- Associate Members are open source foundations, standards bodies, other nonprofits, and organizations that use Matrix but are resource constrained such as universities. If you are in leadership at such an organization, stay tuned, we'll begin accepting applications for Associate Members in late January. Each Associate Member may nominate a representative to run in the election.
Then there are three membership groups who represent the major funders of the Foundation, major funders who are typically service providers who use Matrix or organizations with major deployments. Each funder is entitled to nominate a representative to run in the election. These funders, as of today, include both for-profits and public sector organizations. If your organization is interested in becoming a funder, please reach out.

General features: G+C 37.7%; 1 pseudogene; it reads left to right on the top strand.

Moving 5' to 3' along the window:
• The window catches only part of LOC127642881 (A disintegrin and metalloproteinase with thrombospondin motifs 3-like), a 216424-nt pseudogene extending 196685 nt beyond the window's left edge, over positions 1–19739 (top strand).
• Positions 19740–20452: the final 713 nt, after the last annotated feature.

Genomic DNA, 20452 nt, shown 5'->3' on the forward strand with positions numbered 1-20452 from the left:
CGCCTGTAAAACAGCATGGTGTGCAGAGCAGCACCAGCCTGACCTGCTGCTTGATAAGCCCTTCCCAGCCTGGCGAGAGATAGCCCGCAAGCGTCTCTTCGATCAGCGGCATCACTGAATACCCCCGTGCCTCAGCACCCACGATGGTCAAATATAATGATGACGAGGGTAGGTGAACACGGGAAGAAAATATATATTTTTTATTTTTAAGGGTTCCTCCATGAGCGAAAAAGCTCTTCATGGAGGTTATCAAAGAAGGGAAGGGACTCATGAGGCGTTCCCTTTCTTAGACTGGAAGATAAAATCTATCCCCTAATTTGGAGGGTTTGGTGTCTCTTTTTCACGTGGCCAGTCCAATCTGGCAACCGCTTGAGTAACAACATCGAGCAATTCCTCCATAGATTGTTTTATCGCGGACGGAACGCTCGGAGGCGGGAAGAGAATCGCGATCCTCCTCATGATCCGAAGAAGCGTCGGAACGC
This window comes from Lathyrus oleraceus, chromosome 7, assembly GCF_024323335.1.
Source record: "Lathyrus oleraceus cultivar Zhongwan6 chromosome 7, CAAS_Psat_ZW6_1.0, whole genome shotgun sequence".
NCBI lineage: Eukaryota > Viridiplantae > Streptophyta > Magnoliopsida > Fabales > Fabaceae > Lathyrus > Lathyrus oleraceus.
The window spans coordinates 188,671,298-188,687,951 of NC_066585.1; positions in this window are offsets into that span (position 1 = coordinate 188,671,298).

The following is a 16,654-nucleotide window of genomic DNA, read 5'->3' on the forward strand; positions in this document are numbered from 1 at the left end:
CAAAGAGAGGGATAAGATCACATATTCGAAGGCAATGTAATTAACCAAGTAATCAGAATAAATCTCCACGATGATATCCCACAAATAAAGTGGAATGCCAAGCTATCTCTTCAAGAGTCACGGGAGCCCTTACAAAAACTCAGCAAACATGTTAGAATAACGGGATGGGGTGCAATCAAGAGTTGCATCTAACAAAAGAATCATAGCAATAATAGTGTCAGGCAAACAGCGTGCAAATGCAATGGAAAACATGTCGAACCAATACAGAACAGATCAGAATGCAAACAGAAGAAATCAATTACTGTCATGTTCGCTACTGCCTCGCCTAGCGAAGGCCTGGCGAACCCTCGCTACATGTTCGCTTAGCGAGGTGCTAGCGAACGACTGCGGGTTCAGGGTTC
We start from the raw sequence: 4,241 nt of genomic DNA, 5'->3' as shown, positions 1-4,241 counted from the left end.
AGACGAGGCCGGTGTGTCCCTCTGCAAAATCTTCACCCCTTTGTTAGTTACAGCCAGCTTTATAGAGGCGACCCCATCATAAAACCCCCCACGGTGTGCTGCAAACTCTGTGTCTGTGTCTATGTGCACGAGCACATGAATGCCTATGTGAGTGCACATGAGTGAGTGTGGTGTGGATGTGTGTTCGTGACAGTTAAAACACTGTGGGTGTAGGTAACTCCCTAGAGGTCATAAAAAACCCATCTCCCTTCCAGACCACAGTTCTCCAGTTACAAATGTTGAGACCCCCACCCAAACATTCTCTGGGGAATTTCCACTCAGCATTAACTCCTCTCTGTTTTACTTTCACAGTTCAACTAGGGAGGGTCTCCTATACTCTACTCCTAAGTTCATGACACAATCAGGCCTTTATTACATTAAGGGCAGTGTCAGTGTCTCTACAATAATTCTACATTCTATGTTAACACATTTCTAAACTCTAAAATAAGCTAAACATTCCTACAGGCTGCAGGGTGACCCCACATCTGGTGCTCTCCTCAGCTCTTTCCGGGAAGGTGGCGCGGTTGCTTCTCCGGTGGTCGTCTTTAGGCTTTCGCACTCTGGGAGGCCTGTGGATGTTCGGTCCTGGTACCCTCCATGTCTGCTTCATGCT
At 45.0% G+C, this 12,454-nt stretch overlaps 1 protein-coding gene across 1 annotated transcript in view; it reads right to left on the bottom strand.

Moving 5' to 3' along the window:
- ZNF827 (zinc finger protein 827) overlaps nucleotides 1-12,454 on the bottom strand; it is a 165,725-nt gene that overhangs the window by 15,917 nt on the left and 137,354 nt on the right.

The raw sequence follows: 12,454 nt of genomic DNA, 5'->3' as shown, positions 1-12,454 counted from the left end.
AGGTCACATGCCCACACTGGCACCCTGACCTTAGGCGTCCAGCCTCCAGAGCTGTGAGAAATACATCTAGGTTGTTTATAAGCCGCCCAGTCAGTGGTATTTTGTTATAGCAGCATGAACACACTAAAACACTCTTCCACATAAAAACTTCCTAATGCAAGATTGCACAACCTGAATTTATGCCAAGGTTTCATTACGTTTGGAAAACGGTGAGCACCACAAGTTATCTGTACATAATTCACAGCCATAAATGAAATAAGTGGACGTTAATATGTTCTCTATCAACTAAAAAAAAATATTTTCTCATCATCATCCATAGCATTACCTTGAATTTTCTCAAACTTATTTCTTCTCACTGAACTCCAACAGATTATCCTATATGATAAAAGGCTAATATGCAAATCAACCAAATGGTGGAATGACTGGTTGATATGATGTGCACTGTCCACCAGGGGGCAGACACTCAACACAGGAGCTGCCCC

Members must be in good standing with the Foundation and its Guardians in order to qualify as candidates. This is discretion we don’t expect to have to exercise often, thankfully. One needn’t be agreeable to be in good standing, but one ought to, for instance, not violate our Code of Conduct. We need to build a Governing Board that can have healthy debates and get things done.
If you are considering nominating yourself, it would serve you well to build positive working relationships with others in your community and membership group. That’s something you can start doing today, even before the official nomination period opens.
As we get closer to the elections, we’ll share more about the level of commitment that is required of Governing Board members and how we aim to work together.
But until then, the best thing you can do to support the Foundation and prepare for the elections is to become a member!
The Foundation needs you
The Matrix.org Foundation is a non-profit and only relies on donations to operate. Its core mission is to maintain the Matrix Specification, but it does much more than that.
It maintains the matrix.org homeserver and hosts several bridges for free. It fights for our collective rights to digital privacy and dignity.Support us